Some examples of manually-reviewed events include:

  • Malware detection events. Malware detection is often racy and generates a number of false positives, which need to be manually reviewed by Aptible.
  • Configuration changes that were not otherwise bulk-reviewed. For example, changes that result from nightly automated security updates.

List of Security Events

This section lists the Security Events monitored by Aptible Deploy Host Intrusion Detection.

CIS benchmark non-conformance

This event is generated when Aptible Deploy’s monitoring detects an instance that does not conform to the CIS Controls Aptible Deploy is currently targeting.

These events are often triggered on older instances that are not yet configured to follow Aptible Deploy’s latest security best practices.

The underlying conformance is remediated by replacing or reconfiguring the instance, and is prioritized by the Aptible security team depending on the severity of the non-conformance.

File integrity change

This event is generated when Aptible Deploy’s monitoring detects a change to a monitored file.

These events are often the result of package updates, deployments, or the activity of Aptible Deploy operations team members, and are reviewed accordingly.

Other informational event

This event is generated when Aptible Deploy’s monitoring detects an otherwise un-categorized informational event.

These events are often auto-reviewed due to their informational nature, and they’re used by the Aptible Deploy security team for high-level reporting.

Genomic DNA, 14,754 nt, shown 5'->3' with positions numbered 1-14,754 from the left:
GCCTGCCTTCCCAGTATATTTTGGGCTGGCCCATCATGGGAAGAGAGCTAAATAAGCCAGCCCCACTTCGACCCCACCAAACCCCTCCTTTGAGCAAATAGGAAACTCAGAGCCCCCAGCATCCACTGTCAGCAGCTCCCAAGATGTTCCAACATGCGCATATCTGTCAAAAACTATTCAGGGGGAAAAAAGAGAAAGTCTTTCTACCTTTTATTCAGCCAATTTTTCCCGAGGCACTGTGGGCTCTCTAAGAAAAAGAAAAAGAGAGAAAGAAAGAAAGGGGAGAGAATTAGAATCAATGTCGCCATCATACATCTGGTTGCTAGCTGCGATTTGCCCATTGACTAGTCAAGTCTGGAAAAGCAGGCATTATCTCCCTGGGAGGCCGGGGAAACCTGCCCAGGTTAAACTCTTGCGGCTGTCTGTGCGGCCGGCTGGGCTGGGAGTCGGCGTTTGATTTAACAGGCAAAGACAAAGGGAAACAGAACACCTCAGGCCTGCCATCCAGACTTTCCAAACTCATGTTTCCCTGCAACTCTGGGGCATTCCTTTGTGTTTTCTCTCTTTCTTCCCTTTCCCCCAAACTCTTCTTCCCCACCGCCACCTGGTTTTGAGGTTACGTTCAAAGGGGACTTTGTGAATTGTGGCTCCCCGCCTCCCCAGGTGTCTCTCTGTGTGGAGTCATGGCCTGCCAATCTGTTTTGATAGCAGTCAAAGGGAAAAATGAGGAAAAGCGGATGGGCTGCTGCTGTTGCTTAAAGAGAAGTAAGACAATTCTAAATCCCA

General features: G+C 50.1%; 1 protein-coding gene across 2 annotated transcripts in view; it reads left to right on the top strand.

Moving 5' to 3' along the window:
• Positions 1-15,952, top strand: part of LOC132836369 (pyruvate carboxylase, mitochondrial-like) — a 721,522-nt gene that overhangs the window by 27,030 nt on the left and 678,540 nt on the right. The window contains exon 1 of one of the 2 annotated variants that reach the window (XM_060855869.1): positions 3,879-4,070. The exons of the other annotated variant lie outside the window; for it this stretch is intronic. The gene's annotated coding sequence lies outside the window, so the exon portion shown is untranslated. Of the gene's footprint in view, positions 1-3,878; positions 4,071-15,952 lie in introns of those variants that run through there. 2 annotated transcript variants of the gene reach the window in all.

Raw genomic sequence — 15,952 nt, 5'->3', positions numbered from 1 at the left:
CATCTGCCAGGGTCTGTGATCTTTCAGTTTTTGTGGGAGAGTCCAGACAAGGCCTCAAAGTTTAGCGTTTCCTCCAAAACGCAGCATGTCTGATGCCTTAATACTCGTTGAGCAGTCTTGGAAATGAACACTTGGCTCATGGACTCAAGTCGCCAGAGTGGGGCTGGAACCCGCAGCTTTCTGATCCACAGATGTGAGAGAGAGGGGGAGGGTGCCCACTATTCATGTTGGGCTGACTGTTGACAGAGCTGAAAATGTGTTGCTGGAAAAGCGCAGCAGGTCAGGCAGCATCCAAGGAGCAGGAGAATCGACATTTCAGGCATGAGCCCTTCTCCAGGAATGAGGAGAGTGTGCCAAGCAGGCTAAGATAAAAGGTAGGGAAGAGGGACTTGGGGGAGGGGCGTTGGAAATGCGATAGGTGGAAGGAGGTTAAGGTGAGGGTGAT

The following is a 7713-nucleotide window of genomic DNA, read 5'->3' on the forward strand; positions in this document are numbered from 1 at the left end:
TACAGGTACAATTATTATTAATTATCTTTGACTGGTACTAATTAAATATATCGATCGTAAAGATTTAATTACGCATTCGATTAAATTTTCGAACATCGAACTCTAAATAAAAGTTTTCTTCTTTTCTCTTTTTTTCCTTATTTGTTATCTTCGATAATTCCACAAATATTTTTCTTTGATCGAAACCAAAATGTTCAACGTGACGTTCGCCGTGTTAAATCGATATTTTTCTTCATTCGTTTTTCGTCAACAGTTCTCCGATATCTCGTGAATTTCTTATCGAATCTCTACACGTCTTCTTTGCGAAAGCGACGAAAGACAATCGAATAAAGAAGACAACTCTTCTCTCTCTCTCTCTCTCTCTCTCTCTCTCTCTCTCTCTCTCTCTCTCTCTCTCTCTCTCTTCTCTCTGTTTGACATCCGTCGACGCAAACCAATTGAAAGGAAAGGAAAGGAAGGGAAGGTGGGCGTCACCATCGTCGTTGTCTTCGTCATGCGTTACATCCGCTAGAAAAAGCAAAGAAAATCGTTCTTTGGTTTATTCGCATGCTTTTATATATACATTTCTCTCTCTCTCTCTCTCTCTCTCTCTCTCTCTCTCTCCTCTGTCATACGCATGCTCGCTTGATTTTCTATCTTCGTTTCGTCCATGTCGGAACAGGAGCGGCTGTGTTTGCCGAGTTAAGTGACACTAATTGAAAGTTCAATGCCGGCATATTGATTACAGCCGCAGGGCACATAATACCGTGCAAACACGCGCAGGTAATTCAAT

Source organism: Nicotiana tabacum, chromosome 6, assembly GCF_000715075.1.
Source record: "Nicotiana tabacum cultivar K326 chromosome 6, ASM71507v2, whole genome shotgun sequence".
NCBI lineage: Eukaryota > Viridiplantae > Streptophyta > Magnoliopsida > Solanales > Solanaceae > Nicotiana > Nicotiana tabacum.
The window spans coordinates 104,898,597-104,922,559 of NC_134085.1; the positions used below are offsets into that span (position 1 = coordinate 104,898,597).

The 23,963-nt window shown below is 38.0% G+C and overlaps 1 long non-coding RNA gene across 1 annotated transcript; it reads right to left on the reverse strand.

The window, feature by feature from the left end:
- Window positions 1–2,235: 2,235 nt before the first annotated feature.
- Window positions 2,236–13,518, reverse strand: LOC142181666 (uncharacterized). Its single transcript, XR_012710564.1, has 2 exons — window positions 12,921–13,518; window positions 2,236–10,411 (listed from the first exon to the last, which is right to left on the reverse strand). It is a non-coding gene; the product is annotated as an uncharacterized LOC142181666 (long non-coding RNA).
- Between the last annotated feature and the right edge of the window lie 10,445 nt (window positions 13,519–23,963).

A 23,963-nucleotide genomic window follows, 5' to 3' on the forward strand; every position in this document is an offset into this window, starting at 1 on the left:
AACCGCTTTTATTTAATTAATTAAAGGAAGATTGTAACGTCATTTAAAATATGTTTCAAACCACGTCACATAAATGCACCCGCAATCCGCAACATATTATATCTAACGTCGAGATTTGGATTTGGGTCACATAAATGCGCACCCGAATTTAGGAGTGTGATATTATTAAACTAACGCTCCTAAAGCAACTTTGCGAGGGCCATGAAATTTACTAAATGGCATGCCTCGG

Periodic rootkit check

Aptible Deploy performs a periodic scan for resident rootkits and other malware. This event is generated every time the scan was performed.

If potential infection is detected, a rootkit check event alert will be generated.

Periodic system integrity check

Aptible Deploy performs a periodic system integrity check to scan for new files in monitored system directories as well as deleted files. This event is generated every time the scan was performed.

Among others, this scan covers /etc, /bin, /sbin, /boot, /usr/bin, /usr/sbin.

Note that Aptible Deploy also monitors changes to files under these directories in real-time. If they change, a file integrity alert will be generated.

Privilege escalation (e.g. sudo, su)

This event is generated when Aptible Deploy’s monitoring detects that a user escalated their privileges on a host, using tools such as sudo or su.

This activity is often the result of automated maintenance scripts or the activity of Aptible Deploy operations team members, and is reviewed accordingly.

Rootkit check event

This event is generated when Aptible Deploy’s monitoring detects potential rootkit or malware infection.

Due to the inherently racy nature of most rootkit scanning techniques, these events are often false positives, but they are all investigated by Aptible Deploy’s security team.

SSH login

This event is generated when Aptible Deploy’s monitoring detects host-level access via SSH.

Whenever they log in to a host, Aptible Deploy operations team members are prompted to confirm that the activity is legitimate, so these events are often reviewed in bulk.

Uncategorized event

This event is generated for uncategorized events generated by Aptible Deploy’s monitoring. These events are often reviewed directly by the Aptible Deploy security team.

User or group modification

This event is generated when Aptible Deploy’s monitoring detects that a user or group was changed on the system. This is usually the result of the activity of Aptible Deploy operations team members.